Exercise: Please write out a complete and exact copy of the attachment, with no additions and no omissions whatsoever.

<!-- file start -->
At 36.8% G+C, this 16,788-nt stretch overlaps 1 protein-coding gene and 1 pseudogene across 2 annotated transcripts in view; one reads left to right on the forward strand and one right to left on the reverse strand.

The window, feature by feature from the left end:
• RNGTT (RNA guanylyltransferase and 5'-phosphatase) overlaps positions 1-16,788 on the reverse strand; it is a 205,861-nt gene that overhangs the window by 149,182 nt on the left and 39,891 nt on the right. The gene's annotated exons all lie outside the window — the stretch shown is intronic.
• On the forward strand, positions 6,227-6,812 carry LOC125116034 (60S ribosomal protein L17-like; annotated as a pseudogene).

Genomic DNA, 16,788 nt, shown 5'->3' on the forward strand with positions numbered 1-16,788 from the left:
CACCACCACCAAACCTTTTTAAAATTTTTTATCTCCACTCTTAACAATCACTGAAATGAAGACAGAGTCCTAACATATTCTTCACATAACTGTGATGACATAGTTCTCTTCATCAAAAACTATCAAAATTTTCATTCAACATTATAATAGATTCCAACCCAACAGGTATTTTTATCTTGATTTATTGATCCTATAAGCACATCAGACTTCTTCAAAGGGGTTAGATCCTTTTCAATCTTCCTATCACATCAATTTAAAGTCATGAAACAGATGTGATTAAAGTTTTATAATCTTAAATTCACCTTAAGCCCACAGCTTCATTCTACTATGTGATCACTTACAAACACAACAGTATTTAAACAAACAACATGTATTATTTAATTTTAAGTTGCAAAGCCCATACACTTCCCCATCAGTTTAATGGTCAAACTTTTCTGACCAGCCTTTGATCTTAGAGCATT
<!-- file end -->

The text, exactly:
At 36.8% G+C, this 16,788-nt stretch overlaps 1 protein-coding gene and 1 pseudogene across 2 annotated transcripts in view; one reads left to right on the forward strand and one right to left on the reverse strand.

The window, feature by feature from the left end:
• RNGTT (RNA guanylyltransferase and 5'-phosphatase) overlaps positions 1-16,788 on the reverse strand; it is a 205,861-nt gene that overhangs the window by 149,182 nt on the left and 39,891 nt on the right. The gene's annotated exons all lie outside the window — the stretch shown is intronic.
• On the forward strand, positions 6,227-6,812 carry LOC125116034 (60S ribosomal protein L17-like; annotated as a pseudogene).

Genomic DNA, 16,788 nt, shown 5'->3' on the forward strand with positions numbered 1-16,788 from the left:
CACCACCACCAAACCTTTTTAAAATTTTTTATCTCCACTCTTAACAATCACTGAAATGAAGACAGAGTCCTAACATATTCTTCACATAACTGTGATGACATAGTTCTCTTCATCAAAAACTATCAAAATTTTCATTCAACATTATAATAGATTCCAACCCAACAGGTATTTTTATCTTGATTTATTGATCCTATAAGCACATCAGACTTCTTCAAAGGGGTTAGATCCTTTTCAATCTTCCTATCACATCAATTTAAAGTCATGAAACAGATGTGATTAAAGTTTTATAATCTTAAATTCACCTTAAGCCCACAGCTTCATTCTACTATGTGATCACTTACAAACACAACAGTATTTAAACAAACAACATGTATTATTTAATTTTAAGTTGCAAAGCCCATACACTTCCCCATCAGTTTAATGGTCAAACTTTTCTGACCAGCCTTTGATCTTAGAGCATT